Loyola Marymount fired Frank Cruz on Wednesday, ending his 12-year tenure as head coach.
"I want to thank Frank Cruz for his years of dedicated service to LMU as head coach," LMU athletic director Bill Husak said in a statement. "Frank can be proud of many of his team’s accomplishments in the past 12 years, both on the field and in the classroom. However, I felt it was time for the baseball program to move in a new direction."
The Lions went just 23-32 in 2008 and have posted a sub-.500 record in Cruz’s tenure (329-356-3), but there’s likely more to this story than meets the eye. The timing of this move is peculiar–LMU hasn’t played a game in two months, and if the team’s on-field performance was such a concern, Cruz likely would have been dismissed closer to the end of the season. Cruz is well respected on the West Coast and in college baseball circles, having served as head coach of Team USA in 2004, spent four years on the NCAA rules committee and spent four years on Mike Gillespie’s coaching staff at Southern California (Gillespie still regards Cruz as one of his best friends). Cruz has overseen significant improvements in LMU’s facilities and led the program to three straight West Coast Conference titles and regional bids from 1998-2000, though the Lions haven’t reached regionals since. And Cruz has another year remaining on his contract, leading to speculation on the West Coast that one of his assistants could be promoted to head coach to save money. The school’s release said a replacement will be named in the near future, which lends the internal promotion rumors more credence. All three assistants have been at LMU just a year, but pitching coach and recruiting coordinator Drew Keehn would seem like the most obvious candidate. There are also rumblings that LMU could name Keehn and Shane Schumaker co-head coaches for a year.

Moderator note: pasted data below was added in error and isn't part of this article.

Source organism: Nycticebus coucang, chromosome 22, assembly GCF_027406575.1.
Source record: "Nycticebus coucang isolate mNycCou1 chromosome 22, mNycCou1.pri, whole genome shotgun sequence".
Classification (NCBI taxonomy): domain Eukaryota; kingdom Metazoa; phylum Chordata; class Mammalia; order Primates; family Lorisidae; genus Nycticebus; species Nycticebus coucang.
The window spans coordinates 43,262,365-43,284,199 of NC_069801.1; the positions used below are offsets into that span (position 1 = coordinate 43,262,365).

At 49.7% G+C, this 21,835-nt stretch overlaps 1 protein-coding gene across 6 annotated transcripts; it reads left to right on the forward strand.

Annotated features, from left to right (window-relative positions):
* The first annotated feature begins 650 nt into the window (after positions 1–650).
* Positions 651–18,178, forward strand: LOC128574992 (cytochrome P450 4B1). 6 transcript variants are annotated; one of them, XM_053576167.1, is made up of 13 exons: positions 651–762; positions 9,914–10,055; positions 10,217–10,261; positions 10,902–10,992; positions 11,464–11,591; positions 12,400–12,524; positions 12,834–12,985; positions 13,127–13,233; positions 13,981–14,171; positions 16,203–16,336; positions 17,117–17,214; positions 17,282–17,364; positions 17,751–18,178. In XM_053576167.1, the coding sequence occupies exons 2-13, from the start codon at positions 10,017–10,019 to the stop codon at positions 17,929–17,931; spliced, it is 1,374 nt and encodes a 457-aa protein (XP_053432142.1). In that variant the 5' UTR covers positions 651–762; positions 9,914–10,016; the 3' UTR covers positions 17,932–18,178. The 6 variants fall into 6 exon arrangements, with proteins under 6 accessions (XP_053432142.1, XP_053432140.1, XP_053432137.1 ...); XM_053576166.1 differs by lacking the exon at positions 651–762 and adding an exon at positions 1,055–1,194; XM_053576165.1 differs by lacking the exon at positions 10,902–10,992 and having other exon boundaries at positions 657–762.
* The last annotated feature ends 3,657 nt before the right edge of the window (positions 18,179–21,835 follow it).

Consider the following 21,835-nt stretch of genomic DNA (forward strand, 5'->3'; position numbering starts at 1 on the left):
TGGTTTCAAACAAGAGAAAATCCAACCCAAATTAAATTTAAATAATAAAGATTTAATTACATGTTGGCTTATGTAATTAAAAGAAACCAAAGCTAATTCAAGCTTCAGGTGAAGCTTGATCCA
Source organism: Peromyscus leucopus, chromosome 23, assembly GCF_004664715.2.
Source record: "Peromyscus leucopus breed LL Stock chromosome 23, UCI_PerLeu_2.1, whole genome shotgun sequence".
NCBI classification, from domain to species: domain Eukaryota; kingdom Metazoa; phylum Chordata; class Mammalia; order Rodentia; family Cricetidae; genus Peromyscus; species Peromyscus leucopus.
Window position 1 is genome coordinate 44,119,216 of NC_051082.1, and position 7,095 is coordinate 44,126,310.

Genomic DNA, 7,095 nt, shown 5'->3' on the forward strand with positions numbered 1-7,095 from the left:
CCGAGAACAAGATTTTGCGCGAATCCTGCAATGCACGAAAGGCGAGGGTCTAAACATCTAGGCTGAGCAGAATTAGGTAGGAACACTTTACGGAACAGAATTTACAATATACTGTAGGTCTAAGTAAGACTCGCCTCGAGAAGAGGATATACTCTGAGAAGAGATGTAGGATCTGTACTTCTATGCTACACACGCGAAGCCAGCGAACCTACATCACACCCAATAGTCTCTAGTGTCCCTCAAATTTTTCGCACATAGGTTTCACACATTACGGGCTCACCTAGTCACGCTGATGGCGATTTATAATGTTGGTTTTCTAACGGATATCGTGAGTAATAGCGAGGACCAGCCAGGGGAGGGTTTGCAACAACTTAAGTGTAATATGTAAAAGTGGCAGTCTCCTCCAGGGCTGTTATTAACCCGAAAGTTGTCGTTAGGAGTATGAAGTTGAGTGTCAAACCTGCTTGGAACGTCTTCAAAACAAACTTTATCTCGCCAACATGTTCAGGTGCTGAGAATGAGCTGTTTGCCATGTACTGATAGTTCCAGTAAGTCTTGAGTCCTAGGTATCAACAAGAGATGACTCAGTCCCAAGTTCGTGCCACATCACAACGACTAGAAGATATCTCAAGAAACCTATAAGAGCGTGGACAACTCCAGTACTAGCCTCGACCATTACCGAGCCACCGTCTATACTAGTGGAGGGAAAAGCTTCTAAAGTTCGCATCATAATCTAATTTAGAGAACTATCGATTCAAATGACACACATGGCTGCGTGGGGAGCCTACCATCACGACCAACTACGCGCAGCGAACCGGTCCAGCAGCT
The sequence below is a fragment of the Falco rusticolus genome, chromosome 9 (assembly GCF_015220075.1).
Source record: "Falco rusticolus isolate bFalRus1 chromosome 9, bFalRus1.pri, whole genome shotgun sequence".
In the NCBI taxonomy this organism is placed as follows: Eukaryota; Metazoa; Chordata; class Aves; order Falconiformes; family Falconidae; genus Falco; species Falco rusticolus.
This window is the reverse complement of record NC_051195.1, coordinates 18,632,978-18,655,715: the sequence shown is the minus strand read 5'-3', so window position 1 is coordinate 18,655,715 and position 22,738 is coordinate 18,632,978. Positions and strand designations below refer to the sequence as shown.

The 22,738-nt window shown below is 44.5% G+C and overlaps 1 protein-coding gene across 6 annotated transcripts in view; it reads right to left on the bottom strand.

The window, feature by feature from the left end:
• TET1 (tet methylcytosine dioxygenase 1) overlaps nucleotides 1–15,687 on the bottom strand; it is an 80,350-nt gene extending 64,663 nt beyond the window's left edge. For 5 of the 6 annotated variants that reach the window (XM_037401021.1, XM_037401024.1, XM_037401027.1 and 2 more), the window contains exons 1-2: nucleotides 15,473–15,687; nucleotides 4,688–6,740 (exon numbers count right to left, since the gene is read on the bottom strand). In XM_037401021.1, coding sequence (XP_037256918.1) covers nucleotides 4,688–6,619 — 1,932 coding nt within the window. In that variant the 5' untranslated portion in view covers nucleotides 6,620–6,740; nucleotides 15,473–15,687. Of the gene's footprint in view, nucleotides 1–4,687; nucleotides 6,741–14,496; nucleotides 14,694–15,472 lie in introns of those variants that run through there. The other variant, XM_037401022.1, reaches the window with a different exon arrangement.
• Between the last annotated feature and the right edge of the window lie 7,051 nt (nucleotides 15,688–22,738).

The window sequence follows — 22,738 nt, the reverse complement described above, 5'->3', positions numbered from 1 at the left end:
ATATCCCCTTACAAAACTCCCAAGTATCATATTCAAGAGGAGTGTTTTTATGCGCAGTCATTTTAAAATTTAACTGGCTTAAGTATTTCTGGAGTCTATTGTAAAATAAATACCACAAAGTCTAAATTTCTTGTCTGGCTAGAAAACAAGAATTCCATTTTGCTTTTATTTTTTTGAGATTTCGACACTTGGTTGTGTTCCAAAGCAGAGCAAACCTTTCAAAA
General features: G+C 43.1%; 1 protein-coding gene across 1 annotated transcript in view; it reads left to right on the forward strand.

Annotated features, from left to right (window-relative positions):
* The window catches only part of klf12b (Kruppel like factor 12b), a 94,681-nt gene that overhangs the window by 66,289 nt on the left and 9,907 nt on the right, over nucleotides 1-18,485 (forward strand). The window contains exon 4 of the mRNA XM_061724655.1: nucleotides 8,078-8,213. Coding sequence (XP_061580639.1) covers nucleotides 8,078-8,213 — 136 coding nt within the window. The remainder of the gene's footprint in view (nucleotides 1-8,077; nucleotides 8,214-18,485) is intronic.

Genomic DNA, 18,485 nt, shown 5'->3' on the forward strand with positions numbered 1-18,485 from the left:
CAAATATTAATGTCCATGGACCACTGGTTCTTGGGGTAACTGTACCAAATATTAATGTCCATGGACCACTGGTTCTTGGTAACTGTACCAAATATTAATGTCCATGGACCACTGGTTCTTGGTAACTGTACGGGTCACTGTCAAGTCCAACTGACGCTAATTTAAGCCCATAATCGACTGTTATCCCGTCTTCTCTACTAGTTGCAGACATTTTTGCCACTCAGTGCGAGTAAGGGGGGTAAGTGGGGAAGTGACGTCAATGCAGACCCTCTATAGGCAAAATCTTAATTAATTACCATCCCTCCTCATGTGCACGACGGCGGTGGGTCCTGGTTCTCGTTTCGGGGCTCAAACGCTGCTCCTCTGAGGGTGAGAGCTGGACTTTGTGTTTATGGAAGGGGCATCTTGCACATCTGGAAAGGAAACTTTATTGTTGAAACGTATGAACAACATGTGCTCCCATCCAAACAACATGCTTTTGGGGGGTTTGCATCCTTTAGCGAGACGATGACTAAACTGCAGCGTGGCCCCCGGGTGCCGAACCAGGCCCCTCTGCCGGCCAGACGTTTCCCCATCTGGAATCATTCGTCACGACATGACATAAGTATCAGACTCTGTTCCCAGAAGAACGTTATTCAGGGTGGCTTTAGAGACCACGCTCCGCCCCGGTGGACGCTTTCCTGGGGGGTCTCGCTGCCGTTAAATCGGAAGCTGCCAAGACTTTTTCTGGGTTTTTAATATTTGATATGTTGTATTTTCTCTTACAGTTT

The Loyola Marymount opening will attract no shortage of extremely qualified candidates, as it is the first Division I head coaching job to open up this year on the West Coast–an area that is teeming with quality assistants looking for their first head job.
Schools in the WCC all have similar profiles–small, private, Christian schools with quality academics–and an assistant from a rival WCC school would seem particularly well equipped to succeed at LMU. San Diego’s Eric Valenzuela, Pepperdine’s Sean Kenny and Santa Clara’s Mike Zirelli are all quality pitching coaches and recruiters, and all would be good fits for LMU.
But the Lions are certain to lure interested parties from beyond their own conference. From the Pacific-10, UCLA’s Rick Vanderhook, Oregon’s Jason Gill (a former Cruz assistant at LMU), and California’s Dan Hubbs are all ready to be head coaches and all have roots in Southern California. From the Big West, Cal State Fullerton’s Greg Bergeron (a former LMU player who started his coaching career with the Lions as well) has done great work with the offenses at UC Irvine and CSF, and Long Beach State’s Jon Strauss spent three seasons as the pitching coach and recruiting coordinator at LMU (2003-05). And from the WAC, Matt Curtis helped assemble a national champion as Fresno State’s recruiting coordinator.
Supply of capable West Coach coaching candidates far exceeds demand this summer, so expect LMU to have nearly its pick of the region’s best up-and-coming coaches.
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